Istanbul’s police chief has been sacked in the aftermath of mass arrests on Tuesday by officers investigating corruption claims, reports say.
Huseyin Capkin’s dismissal comes a day after several senior officers, including his deputies, were removed.
Some 52 people, including three sons of ministers, were arrested in the dawn raids which prompted the dismissals.
Turkish PM Recep Tayyip Erdoğan has denounced the inquiry as a “dirty operation” against his government.
In the absence of obvious explanations, there are speculations:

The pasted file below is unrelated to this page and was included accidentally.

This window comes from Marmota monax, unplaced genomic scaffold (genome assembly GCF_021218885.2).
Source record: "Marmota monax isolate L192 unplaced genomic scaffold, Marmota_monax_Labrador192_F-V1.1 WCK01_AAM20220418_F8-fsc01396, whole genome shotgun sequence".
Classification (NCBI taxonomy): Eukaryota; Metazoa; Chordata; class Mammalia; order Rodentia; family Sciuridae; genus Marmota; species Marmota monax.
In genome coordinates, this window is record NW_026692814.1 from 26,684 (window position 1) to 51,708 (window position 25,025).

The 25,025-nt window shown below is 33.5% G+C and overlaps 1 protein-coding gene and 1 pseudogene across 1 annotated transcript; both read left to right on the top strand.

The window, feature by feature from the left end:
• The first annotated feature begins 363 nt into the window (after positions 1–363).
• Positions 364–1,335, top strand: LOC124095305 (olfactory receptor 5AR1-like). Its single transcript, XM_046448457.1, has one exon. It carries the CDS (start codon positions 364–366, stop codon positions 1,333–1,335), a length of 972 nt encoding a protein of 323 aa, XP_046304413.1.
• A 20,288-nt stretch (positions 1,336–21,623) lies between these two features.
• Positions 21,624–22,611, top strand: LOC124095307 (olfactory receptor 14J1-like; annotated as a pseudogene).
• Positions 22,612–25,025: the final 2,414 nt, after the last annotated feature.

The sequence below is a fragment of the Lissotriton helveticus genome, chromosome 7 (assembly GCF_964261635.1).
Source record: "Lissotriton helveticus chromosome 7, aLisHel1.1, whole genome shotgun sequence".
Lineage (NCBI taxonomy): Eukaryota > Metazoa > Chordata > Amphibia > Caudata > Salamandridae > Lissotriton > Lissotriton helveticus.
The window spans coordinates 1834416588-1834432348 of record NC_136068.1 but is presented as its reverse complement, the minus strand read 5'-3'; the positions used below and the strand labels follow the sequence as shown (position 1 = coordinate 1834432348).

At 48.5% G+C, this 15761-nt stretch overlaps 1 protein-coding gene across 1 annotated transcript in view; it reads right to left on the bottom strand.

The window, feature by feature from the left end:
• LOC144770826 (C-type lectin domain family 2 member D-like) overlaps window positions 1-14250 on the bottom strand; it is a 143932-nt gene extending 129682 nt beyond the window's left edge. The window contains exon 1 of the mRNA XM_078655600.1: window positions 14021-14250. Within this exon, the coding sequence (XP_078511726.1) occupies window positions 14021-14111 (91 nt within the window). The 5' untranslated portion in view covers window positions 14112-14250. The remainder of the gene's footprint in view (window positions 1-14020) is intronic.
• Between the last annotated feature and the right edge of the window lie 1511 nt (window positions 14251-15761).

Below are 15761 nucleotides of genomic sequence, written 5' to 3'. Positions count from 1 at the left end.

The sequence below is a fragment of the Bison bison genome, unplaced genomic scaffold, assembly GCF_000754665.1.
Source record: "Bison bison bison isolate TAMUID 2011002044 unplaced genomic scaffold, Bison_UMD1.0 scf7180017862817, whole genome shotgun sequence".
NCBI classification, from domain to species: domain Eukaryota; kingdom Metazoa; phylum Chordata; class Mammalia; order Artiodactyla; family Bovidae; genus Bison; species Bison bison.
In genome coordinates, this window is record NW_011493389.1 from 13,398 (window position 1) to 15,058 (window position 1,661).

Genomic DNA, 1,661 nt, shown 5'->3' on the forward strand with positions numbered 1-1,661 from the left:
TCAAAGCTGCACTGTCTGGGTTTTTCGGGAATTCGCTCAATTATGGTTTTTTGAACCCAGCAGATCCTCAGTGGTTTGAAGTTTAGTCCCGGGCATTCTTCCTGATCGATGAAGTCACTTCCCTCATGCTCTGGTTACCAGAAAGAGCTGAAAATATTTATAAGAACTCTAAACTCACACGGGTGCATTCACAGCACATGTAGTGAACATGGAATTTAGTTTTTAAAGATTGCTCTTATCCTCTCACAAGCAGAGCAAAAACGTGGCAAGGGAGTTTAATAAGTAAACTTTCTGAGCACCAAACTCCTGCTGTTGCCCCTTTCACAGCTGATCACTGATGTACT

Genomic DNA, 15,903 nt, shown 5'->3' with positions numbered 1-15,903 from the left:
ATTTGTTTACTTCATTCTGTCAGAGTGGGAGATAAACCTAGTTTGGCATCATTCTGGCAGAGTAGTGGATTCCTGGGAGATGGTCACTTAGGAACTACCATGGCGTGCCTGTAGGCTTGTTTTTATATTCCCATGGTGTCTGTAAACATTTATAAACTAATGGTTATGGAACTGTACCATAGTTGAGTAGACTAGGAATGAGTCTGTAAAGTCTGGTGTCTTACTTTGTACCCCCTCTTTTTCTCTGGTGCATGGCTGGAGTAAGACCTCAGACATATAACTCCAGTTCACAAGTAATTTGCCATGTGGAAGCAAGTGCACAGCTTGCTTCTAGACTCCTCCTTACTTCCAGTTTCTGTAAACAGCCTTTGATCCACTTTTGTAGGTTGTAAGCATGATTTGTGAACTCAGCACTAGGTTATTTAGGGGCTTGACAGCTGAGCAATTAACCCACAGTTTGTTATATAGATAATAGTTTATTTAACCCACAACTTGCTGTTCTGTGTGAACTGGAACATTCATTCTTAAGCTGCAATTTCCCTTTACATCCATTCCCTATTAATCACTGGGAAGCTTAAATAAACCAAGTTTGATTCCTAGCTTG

Many believe the arrests and firings reflect a feud within Turkey’s ruling AK Party between those who back Mr Erdoğan, and supporters of Fethullah Gülen, an influential Islamic scholar living in self-imposed exile in the US.
Members of Mr Gülen’s Hizmet movement are said to hold influential positions in institutions such as the police, the judiciary and the AK Party itself.
“Hizmet” — “service to the common good” — would seem at least slightly incompatible with Islam as we know it, but I admit to having read very little of Gülen’s work.
Meanwhile, where there is turmoil, there are jokes:
Joke on Turkish Twitter is that Turkey produces enough crises in one day to last a regular Scandanivian country, oh, a decade or so.
— Zeynep Tufekci (@zeynep) December 19, 2013
“How Turkey has regressed,” says Jerry at Commonsense & Wonder.